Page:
In this last decade, I’ve seen the rise of a parallel argument for high player salaries.  The new argument is that production is production, regardless of experience level.  This is the basis for Alfonso Soriano, Miguel Cabrera, Ryan Howard, and Tim Lincecum’s large arbitration salary claims.  No one doubted they were, at the time, among the best players in the game.  Their agents, and by extension the Players Union, argued that they should be paid as such.
 
In the last 5 years, teams have realized that arbitration is becoming as costly as free agency.  Thus, shrewd teams like Cleveland (Grady Sizemore) and Tampa Bay (Evan Longoria) have signed young stars to long-term deals which buy out arbitration and a year or two of free agency.  The player gets the security of guaranteed money, and gives up some money they could receive via the arbitration route.  Those contracts are also mutual affirmations of interest in the relationship between team and player, symbolic actions which resonate with fan bases but which may actually have limited value to the participants (Joe Mauer’s impending free agency being the ultimate test of that).
 
But players like Tim Lincecum and Jonathan Papelbon, who do not sign deals but rather keep hitting the arbitration trough, are undermining the notion that experience drives salary increases.  What’s more, they are undermining the entire notion of arbitration.  What is the point of “team control” if arbitration salaries are subject to the same market values as free agent contracts?  Why are the Giants in danger of making Tim Lincecum one of the highest-paid pitchers in the game if they “control” him for four more years?  It’s like the Giants are being forced to make a big free agent signing.
 
This trend is pushing teams to devalue experience and, by extension, losing player loyalty.  The Red Sox have become extremely unsentimental, as evidenced by their exports of Pedro and Manny, and their attempts to rid themselves of Jason Varitek.  Teams are increasingly tapping a rookie over a veteran player if both men contribute the same win shares to the team.  Why pay more for the same results?
 
I believe the Players Union is running a significant risk here.  Pushing the arbitration system to such extremes is a transparent grab for a bigger slice of the billions in revenue inundating baseball.  But making arbitration so expensive will only encourage teams to abandon mediocre veteran players in favor of cheap rookies.  This trend appeared in the great number of unsigned free agents last off season.  It isn’t collusion – in fact, it is the reaping of a crop the players have sewn.
 
We may not be too far from a point where major league teams are comprised of a few all stars making $10-$30 million a year, and a lot of rookies and veterans willing to play on the cheap.  Free agents will be evaluated by their wins added, and the market rate for a win will determine the deals they are offered.  “Paying your dues” in the league before seeing big money will be 2+ years of service time instead of 6, as your free agency will really start with your first arbitration hearing.  Promising young players will sign their first big contract after 2-4 years of service time, and hope that they are still all-stars when that contract runs out.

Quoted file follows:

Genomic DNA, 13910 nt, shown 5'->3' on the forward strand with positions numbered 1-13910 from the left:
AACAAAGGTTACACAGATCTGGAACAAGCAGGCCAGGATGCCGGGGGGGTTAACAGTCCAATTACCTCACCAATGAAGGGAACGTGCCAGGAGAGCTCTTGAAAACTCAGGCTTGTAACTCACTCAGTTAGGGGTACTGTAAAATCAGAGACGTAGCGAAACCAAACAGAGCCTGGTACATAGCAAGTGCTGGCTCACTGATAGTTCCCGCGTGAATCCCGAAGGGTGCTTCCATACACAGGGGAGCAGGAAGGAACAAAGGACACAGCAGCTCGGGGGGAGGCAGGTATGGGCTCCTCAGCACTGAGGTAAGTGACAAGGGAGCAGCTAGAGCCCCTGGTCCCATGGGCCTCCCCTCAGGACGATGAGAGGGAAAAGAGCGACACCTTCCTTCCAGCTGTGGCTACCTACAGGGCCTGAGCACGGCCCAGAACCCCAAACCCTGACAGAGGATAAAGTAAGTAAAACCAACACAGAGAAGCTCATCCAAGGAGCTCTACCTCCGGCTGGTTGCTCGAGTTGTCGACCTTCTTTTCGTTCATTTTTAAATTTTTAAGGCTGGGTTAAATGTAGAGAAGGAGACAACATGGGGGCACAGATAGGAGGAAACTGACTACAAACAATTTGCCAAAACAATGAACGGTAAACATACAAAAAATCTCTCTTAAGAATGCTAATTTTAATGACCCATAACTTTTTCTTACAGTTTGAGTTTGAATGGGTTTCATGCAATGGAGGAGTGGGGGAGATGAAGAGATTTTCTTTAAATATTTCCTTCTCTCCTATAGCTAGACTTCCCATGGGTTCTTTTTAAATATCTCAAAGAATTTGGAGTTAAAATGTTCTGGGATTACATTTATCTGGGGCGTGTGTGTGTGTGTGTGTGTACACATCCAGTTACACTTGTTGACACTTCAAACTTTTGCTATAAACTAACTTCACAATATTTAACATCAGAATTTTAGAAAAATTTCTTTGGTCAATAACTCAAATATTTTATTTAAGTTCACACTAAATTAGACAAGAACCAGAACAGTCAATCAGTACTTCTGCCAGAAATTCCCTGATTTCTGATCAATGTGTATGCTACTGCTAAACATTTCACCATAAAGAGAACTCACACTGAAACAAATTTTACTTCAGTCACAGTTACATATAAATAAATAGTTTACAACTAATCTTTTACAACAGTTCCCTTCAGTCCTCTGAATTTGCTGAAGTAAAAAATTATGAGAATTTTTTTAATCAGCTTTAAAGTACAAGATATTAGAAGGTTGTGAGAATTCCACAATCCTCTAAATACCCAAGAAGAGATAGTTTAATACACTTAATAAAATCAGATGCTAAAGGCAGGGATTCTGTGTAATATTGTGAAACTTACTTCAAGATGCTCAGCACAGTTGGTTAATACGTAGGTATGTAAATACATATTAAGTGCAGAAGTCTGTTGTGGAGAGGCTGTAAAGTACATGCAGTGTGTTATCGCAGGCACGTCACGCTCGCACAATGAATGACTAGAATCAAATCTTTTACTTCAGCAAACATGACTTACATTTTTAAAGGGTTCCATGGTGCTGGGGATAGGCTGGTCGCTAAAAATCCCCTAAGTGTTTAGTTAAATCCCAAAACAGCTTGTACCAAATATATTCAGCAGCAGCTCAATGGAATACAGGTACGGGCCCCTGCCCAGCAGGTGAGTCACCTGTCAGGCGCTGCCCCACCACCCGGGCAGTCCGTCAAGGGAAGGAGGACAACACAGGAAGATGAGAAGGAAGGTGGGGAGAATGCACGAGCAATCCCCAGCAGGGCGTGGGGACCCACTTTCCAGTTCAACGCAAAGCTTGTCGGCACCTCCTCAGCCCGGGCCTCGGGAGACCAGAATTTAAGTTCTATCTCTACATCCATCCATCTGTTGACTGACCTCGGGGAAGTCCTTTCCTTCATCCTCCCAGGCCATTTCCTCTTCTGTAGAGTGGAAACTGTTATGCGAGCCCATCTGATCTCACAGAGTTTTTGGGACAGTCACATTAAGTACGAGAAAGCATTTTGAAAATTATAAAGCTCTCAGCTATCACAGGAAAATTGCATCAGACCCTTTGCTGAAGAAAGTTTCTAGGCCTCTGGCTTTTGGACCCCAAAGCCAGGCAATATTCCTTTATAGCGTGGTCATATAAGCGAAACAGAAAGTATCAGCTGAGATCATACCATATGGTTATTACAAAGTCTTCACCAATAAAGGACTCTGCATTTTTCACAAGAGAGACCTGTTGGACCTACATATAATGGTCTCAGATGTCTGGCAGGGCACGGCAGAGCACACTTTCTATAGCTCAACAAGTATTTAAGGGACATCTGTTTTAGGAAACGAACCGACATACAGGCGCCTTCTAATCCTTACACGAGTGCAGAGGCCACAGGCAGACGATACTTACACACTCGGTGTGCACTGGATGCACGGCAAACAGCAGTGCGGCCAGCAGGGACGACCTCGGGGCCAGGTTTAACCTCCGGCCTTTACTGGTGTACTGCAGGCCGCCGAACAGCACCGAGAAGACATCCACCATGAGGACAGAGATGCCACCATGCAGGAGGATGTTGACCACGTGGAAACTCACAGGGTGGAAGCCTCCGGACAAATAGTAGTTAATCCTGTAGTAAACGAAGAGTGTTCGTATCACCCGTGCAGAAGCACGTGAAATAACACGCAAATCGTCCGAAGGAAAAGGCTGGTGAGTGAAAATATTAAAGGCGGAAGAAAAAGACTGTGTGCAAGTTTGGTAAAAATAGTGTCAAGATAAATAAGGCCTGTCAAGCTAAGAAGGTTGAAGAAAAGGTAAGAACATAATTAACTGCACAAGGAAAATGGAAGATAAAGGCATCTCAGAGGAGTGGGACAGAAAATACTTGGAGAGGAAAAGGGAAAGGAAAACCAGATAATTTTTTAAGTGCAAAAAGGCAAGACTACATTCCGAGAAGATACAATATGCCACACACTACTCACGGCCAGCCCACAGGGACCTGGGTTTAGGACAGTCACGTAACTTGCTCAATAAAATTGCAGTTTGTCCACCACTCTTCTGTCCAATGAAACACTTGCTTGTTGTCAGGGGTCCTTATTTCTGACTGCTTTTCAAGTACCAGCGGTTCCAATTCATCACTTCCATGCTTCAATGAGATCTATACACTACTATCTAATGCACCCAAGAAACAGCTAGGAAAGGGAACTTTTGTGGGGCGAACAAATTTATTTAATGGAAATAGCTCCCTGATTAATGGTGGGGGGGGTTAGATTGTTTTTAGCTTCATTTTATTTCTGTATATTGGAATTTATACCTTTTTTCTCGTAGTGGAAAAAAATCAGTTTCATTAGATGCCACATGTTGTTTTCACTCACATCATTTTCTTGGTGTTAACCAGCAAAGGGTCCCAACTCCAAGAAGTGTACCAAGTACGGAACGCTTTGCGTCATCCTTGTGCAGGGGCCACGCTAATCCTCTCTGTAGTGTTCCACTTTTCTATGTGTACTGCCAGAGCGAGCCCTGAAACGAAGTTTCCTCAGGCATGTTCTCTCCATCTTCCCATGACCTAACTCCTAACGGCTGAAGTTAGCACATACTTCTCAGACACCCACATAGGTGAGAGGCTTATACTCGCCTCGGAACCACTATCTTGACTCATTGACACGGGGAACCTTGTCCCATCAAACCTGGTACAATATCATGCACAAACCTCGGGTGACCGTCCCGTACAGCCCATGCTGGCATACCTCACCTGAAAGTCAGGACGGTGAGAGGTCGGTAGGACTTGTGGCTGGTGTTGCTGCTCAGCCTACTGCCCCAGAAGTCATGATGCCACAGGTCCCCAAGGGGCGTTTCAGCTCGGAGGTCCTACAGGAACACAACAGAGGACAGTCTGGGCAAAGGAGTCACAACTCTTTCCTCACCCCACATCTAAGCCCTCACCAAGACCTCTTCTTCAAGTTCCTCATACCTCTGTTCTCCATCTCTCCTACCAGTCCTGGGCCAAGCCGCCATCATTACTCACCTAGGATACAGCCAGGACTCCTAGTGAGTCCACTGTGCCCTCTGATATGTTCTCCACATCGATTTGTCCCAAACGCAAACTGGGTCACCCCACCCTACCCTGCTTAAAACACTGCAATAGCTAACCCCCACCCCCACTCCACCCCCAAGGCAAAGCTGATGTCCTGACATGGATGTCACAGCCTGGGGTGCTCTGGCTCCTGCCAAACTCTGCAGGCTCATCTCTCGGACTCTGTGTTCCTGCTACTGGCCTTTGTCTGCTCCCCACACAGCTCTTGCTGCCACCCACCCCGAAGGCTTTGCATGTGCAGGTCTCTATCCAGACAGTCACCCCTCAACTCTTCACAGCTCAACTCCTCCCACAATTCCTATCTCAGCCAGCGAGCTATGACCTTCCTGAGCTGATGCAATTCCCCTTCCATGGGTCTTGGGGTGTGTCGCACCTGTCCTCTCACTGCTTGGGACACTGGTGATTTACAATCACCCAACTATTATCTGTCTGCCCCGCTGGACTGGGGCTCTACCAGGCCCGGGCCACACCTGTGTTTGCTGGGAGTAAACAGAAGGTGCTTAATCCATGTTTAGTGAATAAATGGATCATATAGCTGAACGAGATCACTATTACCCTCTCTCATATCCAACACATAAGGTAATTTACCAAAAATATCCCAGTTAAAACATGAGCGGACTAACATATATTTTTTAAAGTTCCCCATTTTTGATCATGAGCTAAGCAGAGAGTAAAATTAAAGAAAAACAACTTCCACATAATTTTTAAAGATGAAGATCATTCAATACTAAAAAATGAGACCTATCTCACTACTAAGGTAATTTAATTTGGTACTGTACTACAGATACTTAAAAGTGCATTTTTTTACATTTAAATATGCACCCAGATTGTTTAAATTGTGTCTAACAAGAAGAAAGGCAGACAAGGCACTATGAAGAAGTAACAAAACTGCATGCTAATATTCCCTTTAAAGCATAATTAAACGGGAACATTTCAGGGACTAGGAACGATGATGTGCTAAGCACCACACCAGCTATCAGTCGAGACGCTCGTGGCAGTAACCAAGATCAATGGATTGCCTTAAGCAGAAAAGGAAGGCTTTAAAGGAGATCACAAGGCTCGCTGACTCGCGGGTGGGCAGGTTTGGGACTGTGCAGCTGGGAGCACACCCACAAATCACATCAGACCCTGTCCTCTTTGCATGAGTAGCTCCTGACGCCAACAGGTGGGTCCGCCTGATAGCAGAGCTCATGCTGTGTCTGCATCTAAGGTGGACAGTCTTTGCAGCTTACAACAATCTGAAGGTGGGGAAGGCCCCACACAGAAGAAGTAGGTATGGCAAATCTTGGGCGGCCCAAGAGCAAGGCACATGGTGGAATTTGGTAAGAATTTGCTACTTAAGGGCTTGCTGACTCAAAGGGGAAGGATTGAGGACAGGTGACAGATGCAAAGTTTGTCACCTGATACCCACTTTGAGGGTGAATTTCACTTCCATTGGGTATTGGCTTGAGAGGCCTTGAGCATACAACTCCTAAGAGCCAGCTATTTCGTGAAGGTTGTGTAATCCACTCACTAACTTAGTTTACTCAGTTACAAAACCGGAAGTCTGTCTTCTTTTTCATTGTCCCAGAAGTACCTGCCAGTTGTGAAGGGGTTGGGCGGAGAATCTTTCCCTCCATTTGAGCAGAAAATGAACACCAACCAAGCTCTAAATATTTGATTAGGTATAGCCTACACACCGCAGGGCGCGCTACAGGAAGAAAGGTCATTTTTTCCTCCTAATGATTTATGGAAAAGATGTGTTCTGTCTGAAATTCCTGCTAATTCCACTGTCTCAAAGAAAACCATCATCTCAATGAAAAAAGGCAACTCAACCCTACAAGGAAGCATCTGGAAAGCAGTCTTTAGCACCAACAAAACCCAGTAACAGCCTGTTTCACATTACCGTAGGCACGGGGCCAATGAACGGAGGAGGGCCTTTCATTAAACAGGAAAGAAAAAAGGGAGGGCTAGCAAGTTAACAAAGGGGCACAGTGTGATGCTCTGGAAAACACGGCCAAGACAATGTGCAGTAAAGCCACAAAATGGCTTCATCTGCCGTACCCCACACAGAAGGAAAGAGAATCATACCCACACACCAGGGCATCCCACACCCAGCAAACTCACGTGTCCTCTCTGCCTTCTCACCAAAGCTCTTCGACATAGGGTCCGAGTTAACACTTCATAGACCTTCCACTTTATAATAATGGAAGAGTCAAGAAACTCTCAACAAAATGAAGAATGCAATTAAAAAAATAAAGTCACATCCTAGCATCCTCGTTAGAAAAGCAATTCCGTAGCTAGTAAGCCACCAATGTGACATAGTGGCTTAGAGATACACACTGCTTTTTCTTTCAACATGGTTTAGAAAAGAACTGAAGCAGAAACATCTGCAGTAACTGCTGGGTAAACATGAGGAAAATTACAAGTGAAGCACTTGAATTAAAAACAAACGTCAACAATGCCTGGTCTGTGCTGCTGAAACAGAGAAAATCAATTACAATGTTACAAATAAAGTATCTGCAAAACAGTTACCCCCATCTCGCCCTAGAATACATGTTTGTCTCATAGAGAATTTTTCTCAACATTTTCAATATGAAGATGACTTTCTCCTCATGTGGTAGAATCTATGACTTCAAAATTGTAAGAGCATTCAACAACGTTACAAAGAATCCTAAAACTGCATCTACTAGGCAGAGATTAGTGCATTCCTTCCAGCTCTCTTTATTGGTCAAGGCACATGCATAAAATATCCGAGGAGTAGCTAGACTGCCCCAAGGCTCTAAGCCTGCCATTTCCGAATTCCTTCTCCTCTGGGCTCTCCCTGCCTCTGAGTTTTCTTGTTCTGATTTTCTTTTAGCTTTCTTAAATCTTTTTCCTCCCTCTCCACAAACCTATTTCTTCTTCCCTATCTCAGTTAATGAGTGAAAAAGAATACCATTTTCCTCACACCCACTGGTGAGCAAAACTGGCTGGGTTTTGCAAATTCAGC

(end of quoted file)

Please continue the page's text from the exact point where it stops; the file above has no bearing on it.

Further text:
And the Players Union, which clamours that the market should dictate players salaries, will get exactly what they ask for.  Baseball, like the NFL, will be a game where you need to grab your money fast.  Not because a linebacker can land on your knee and end your career, but because there will always be a rookie with no service time waiting in the minors to take your roster spot.

Just Kidding Kyle, Your Life Isn’t Ruined

So yesterday, Kyle Kendrink found out that he was traded to a Japanese baseball team, the Yomiuri Giants.

The video shows him sitting stunned in his chair in Charlie Manuel’s office. His cheeks are flushed and he has a look of, why would they do this to me? in his eyes as he signs the contract. Poor kid. Just a rookie. And thus more susceptible to pranks. Continue reading

Special Valentine’s Day Article: Misremembering the Women in Our Lies

Can you imagine the conversation between Roger Clemens’ and his wife before the testimony on Capitol Hill? It was certainly a surprise, to me at least, that Clemens’ would find it plausible that the public would believe his account of the steroid use in his family. Maybe if he denied it one thing, but I know I am having a hard time trusting a man like Clemens, who find it’s permissable to indict his wife in his stead. “Oh Andy Petitte must have mixed us up,” I can hear him reasoning. “She also has a few Cy Youngs awards and a couple of World Series Rings.” Continue reading

“And it’s a long, chai ball…”

This summer, you most likely didn’t expect to be wearing a Bet Shemesh Blue Sox hat while you bought tickets for a game between the Tel Aviv Lightning and Netanya Tigers. You most likely weren’t expecting to see a backdrop of Jerusalem as you saw a double play (turned by Japanese, Americans, and Ukrainians who dropped out of their semi-pro leagues). Yeah, Haifa doesn’t seem like a baseball town. But, though peace is elusive, baseball is not. Continue reading